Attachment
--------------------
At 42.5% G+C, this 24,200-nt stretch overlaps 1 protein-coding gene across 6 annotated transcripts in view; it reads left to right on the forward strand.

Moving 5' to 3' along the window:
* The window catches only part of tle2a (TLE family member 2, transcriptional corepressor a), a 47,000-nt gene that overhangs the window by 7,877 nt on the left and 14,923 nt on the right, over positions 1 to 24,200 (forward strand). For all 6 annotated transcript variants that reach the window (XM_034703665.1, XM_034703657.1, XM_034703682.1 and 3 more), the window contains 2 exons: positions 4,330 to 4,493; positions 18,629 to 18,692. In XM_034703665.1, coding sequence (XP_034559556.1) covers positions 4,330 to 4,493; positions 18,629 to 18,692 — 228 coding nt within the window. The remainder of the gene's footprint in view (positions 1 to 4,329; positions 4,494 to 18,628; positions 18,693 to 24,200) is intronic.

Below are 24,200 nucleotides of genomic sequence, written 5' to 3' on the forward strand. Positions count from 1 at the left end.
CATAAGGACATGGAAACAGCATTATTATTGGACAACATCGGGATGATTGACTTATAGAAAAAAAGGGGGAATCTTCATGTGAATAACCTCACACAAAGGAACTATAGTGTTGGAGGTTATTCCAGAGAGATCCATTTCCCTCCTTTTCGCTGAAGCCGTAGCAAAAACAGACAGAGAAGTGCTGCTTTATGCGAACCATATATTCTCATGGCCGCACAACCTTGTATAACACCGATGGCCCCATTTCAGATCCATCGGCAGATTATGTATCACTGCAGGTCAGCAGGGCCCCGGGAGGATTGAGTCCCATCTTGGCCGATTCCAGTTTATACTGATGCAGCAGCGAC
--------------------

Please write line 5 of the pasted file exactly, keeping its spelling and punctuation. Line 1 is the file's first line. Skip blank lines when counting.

CATAAGGACATGGAAACAGCATTATTATTGGACAACATCGGGATGATTGACTTATAGAAAAAAAGGGGGAATCTTCATGTGAATAACCTCACACAAAGGAACTATAGTGTTGGAGGTTATTCCAGAGAGATCCATTTCCCTCCTTTTCGCTGAAGCCGTAGCAAAAACAGACAGAGAAGTGCTGCTTTATGCGAACCATATATTCTCATGGCCGCACAACCTTGTATAACACCGATGGCCCCATTTCAGATCCATCGGCAGATTATGTATCACTGCAGGTCAGCAGGGCCCCGGGAGGATTGAGTCCCATCTTGGCCGATTCCAGTTTATACTGATGCAGCAGCGAC